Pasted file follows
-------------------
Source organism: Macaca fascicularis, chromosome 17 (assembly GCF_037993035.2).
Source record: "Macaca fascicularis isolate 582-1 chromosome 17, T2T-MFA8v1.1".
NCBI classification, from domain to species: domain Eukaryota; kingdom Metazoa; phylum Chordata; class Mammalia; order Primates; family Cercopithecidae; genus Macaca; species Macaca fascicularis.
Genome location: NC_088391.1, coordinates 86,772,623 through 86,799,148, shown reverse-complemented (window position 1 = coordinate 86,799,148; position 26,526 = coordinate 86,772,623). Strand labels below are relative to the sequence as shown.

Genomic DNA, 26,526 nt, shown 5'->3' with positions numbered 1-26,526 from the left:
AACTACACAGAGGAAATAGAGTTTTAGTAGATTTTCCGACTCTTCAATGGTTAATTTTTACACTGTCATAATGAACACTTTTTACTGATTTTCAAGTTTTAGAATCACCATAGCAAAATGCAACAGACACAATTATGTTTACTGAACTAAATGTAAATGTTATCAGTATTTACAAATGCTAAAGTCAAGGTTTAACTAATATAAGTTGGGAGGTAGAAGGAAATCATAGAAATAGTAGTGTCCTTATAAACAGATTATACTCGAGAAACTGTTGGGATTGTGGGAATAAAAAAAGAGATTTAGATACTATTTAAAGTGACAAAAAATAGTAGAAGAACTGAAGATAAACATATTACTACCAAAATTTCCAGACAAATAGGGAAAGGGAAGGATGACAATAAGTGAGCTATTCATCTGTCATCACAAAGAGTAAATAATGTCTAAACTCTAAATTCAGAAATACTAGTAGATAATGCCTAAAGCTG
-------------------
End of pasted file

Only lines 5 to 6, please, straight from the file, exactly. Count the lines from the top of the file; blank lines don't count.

Genomic DNA, 26,526 nt, shown 5'->3' with positions numbered 1-26,526 from the left:
AACTACACAGAGGAAATAGAGTTTTAGTAGATTTTCCGACTCTTCAATGGTTAATTTTTACACTGTCATAATGAACACTTTTTACTGATTTTCAAGTTTTAGAATCACCATAGCAAAATGCAACAGACACAATTATGTTTACTGAACTAAATGTAAATGTTATCAGTATTTACAAATGCTAAAGTCAAGGTTTAACTAATATAAGTTGGGAGGTAGAAGGAAATCATAGAAATAGTAGTGTCCTTATAAACAGATTATACTCGAGAAACTGTTGGGATTGTGGGAATAAAAAAAGAGATTTAGATACTATTTAAAGTGACAAAAAATAGTAGAAGAACTGAAGATAAACATATTACTACCAAAATTTCCAGACAAATAGGGAAAGGGAAGGATGACAATAAGTGAGCTATTCATCTGTCATCACAAAGAGTAAATAATGTCTAAACTCTAAATTCAGAAATACTAGTAGATAATGCCTAAAGCTG